A media review by Bianet found that the number of women killed by men (nearly half by their husbands) had increased by about 45 percent in the last two years, while the number of women assaulted by men more than doubled in the past year.

In the World Economic Forum’s latest Gender Gap Report, Turkey ranked 125th out of 142 countries, behind Angola, Fiji, and Qatar. Just 30 percent of Turkey’s women participate in the workforce, and just 12 percent of Turkey’s legislators, senior officials and managers are women, according to the WEF report.

Improved reporting

Some of the recent increase in violence is likely attributable to improved reporting. Some of Turkey’s other failings in regards to women, such as work place participation, are likely a result of a strongly paternalistic culture stretching back to the country’s founding in 1923.

Yet, many Turks blame the ruling Justice and Development Party for the deteriorating situation, and point to the man in charge. President Recep Tayyip Erdogan has repeatedly said that he views women and men as unequal. In 2011, he called abortion murder. Last year he advised journalist Amberin Zaman to “know your place”. Around that same time, his Deputy Prime Minister Bulent Arinc urged women not to laugh in public.

Critics argue that such statements create an atmosphere that allows for the mistreatment of women. A recent Guardian report detailed how Istanbul hospitals have been refusing abortions, possibly due to a tougher government stance. Last year, one of the bachelors on a matchmaking television programme revealed, on the show, that he had murdered two of his five wives.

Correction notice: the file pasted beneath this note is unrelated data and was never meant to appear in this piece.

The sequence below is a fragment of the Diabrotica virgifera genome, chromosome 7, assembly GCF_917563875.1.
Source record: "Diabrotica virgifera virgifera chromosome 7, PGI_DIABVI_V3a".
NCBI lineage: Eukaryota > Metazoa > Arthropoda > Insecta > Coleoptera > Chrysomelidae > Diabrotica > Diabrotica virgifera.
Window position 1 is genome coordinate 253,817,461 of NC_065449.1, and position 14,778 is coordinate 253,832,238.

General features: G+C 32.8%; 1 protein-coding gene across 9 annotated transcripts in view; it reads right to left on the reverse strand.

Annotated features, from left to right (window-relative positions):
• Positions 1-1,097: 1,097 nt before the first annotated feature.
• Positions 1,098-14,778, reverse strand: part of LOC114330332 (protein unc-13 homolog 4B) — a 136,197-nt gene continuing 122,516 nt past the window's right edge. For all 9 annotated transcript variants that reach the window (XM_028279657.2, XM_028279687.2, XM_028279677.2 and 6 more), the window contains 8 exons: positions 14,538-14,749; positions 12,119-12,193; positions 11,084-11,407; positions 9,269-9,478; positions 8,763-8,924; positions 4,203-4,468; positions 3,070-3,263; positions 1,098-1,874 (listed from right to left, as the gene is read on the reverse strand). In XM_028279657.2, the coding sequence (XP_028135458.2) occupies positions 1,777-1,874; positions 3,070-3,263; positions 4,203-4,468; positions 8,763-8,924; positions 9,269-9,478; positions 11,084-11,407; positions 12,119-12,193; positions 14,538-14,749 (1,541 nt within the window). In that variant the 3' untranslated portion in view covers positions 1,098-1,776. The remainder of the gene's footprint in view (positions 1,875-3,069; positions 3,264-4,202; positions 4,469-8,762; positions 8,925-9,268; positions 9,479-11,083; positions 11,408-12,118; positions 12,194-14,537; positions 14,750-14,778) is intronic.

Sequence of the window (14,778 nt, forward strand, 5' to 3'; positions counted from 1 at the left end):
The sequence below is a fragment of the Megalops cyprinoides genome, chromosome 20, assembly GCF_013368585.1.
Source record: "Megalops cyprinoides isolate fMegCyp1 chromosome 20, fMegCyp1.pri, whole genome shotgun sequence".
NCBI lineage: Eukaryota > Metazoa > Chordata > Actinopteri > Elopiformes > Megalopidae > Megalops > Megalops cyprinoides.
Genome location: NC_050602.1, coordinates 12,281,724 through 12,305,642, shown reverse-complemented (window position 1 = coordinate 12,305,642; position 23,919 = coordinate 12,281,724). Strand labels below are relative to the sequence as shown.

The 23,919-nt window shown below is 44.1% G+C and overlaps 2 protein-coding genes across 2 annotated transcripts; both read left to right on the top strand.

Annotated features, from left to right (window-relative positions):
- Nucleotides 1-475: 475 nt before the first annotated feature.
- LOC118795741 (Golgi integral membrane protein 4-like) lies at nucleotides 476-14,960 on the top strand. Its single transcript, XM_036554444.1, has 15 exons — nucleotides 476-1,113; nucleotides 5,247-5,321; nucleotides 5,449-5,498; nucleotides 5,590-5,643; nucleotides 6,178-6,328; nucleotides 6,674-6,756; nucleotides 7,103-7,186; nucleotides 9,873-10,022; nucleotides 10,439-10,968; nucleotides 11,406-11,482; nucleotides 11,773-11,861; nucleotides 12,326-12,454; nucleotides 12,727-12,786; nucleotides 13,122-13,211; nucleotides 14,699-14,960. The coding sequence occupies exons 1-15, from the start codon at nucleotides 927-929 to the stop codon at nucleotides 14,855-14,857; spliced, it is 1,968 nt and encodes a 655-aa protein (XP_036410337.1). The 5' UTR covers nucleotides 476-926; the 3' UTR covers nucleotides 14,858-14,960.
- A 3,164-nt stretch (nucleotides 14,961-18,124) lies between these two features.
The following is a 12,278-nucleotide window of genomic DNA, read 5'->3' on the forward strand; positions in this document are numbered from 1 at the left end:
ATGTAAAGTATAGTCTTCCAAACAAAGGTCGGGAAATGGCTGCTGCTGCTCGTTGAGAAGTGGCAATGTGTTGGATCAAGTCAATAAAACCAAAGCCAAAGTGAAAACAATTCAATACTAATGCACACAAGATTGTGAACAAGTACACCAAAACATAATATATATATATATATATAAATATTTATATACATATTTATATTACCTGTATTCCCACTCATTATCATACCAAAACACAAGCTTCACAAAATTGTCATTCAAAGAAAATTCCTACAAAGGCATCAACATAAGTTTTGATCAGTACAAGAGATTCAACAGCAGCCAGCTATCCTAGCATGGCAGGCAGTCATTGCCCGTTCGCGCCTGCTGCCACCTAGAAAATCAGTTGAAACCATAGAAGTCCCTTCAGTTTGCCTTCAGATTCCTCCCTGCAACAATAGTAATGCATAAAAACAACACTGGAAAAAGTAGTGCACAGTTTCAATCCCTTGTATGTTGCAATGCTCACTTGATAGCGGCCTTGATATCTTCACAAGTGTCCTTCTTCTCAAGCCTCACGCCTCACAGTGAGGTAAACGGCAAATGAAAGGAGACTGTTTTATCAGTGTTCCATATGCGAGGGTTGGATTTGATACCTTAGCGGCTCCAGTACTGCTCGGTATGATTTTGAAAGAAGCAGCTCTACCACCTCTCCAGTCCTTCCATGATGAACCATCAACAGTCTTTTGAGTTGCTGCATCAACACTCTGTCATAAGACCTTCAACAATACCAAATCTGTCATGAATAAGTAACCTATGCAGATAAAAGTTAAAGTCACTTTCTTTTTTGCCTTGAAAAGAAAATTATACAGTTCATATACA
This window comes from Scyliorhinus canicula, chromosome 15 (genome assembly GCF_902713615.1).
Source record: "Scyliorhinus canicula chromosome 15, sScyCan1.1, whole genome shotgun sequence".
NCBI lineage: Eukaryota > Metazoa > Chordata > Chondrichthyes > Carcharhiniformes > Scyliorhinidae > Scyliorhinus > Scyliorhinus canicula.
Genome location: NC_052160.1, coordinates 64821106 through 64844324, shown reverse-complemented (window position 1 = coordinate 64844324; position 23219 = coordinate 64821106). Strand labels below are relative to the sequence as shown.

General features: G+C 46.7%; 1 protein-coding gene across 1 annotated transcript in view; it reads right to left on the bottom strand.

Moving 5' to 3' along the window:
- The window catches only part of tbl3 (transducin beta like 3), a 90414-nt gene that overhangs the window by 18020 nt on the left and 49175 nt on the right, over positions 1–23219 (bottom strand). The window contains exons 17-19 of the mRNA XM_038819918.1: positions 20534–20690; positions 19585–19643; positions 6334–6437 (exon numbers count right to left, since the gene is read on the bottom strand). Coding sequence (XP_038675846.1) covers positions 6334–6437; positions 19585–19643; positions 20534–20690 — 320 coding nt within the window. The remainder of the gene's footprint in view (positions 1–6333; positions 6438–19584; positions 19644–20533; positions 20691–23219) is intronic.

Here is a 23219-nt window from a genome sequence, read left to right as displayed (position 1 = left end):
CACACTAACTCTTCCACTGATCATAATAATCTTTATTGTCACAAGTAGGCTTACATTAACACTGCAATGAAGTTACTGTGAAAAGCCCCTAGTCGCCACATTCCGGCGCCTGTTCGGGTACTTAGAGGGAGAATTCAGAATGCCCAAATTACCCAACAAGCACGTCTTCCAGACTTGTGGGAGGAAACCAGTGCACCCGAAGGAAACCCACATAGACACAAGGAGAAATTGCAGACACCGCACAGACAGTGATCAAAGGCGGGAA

This highlighted the short prison sentences often received by men who kill women, as well as society’s tacit acceptance of such acts.

The AKP has taken some steps to protect women, such as signing a Council of Europe convention on violence against women and removing bans on headscarves in public buildings, universities and schools. Ankara also passed a 2012 law on the prevention of violence against women and recently created a commission to investigate violence against women.

But implementation of the 2012 law and a national action plan has been poor, according to a European Commission report from October. It found poorly trained staff and a lack of funding, objectives and monitoring. And in late January, Ismet Ucma, an AKP deputy who is on the commission investigating violence against women, said “the honour of the neighbourhood” could protect women from violence.

Bit of irony

This was a rich bit of irony – it is the so-called “honour code” that so often drives Turkish men to acts of violence against women. Ucma’s statement seemed a clear sign, if any more were needed, of the AKP’s lack of real concern.

So, is there any chance Aslan’s murder can spark real change? Today’s anger will need to solidify into sober discussion and a consideration of the most useful policy steps. Many of Turkey’s men, and many of their leaders, will need to recalibrate their views on gender. And the government must begin to approach laws, campaigns and investigations into violence against women with grave seriousness.

Only then might Aslan’s murder become Turkey’s version of the horrific 2012 New Delhi gang rape, which sparked an outcry and ultimately led to a sea change in the way India deals with sexual assault.

Erdogan might be on the right track.

“I will personally follow the case so that they will be given the heaviest penalty,” Erdogan said on Monday, speaking in Istanbul. “I call on gentlemen occupying the most important decision-making positions: This could have happened to our daughters as well. I want to express my wish that the sensitivity sparked over Ozgecan’s case will launch a new beginning.” Al Jazeera